By Eboni Saurage, MS, BSHSc, ASST, CST
At the Louisiana State Assembly Educational Workshop in March, Dr. Elise Juergens, a perioperative circulating nurse turned scholar, brought to light that we are all guilty of overlooking our own self-care. Lack of self-care quickly leads to burnout, and given the tumultuous environment currently being experienced with the COVID-19 pandemic, her message could not have been received at a more valuable time.
Dr. Juergens discussed stereotypes imposed upon health care professionals and how such assumptions and cultural norms can perpetuate bad habits among professionals, which can lead to burnout. She also recommended self-care behaviors that can be implemented in any discipline to help prevent this burnout.
A stereotype that may sound familiar to surgical technologists, surgical assistants or educators is that of the caretaker. Many of us wear more than one hat, which is a perfect example of how caregivers hold themselves to a higher standard. We often see our position as a calling to service and are willing to take on extra work to ensure it gets done. How many times has a surgical technologist or surgical assistant worked overtime, skipped a break or shortened lunch to finish a surgical case or project? How many times has an educator taken work home to ensure students would have an exam ready or administration would have a report that was requested? These are the some of the cultural norms of being in health care education.
Recognizing the cultural norms that surround us and can be detrimental to our own well-being is an important step to preventing burnout. In health care and education, self-care is often seen as a luxury, but Dr. Juergens stressed that continued self-sacrifice for our work will only lead to burnout, turnover and the continual perpetuation of toxic cultural norms. Once the norms have been recognized, we have the power to ignore the norm and the power to take care of ourselves.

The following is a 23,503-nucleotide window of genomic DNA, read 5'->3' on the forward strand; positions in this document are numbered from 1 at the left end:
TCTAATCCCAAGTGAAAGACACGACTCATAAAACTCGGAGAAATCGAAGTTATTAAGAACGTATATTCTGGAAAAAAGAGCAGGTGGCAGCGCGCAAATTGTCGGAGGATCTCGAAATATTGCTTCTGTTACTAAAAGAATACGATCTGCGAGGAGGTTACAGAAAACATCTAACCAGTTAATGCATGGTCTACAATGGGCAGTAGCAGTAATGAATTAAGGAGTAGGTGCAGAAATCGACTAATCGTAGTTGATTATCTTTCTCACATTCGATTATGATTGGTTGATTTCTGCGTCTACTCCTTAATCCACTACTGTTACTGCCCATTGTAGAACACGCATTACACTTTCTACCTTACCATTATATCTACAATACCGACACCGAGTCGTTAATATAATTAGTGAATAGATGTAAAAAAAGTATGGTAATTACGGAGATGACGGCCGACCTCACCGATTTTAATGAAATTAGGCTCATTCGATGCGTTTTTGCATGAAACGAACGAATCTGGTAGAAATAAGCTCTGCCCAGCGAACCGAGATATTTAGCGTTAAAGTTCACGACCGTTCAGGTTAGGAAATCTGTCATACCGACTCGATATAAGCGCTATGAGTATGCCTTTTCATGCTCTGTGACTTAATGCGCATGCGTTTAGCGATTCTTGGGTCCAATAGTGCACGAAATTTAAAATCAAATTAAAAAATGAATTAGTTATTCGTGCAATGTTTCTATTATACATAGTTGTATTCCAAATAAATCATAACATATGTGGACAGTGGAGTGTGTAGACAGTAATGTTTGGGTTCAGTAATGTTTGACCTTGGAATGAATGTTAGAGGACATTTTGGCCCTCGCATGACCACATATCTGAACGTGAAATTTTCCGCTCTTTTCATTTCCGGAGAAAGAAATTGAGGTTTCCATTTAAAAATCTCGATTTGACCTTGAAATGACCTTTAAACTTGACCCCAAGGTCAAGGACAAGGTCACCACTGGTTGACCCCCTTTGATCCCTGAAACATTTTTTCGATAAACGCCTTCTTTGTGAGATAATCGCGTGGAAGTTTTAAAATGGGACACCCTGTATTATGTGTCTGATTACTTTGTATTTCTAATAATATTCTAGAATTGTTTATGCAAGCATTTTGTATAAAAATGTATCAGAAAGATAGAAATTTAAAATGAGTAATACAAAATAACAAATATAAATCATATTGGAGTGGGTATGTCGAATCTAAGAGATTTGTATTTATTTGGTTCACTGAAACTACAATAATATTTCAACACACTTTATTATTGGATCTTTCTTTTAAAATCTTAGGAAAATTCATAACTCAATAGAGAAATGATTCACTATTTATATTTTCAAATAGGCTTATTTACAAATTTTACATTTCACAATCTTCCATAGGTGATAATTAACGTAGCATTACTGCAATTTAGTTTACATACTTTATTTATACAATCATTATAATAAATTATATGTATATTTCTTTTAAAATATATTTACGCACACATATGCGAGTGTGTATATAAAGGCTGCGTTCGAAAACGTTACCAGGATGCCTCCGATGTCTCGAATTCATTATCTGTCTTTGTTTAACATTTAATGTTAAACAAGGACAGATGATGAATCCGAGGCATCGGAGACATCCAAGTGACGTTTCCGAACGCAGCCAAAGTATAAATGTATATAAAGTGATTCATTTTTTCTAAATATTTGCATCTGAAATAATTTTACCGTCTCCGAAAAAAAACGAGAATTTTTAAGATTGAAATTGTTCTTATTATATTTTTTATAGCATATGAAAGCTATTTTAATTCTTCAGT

In what Dr. Juergens refers to as the “self-care evolution,” she encourages us to create a generation of health professionals who periodically check in with themselves and practice collaborative caretaking by taking care of their teams. She also gives permission to establish boundaries between our calling and our career, and implement expectation management.
Dr. Juergens’ presentation was eye opening. Although I was aware of the concepts presented, her reminder that we have the power to establish boundaries and care for ourselves was encouraging. I wish every leadership team could learn how vital its role is in the collaborative caretaking of those around them.
As a collaborative team of surgical technology and surgical assisting educators, you have permission to set boundaries. You have permission to step away from your students and reports due to recharge. You have permission to let our next generation of surgical technologists understand that caring for themselves is vital to their future.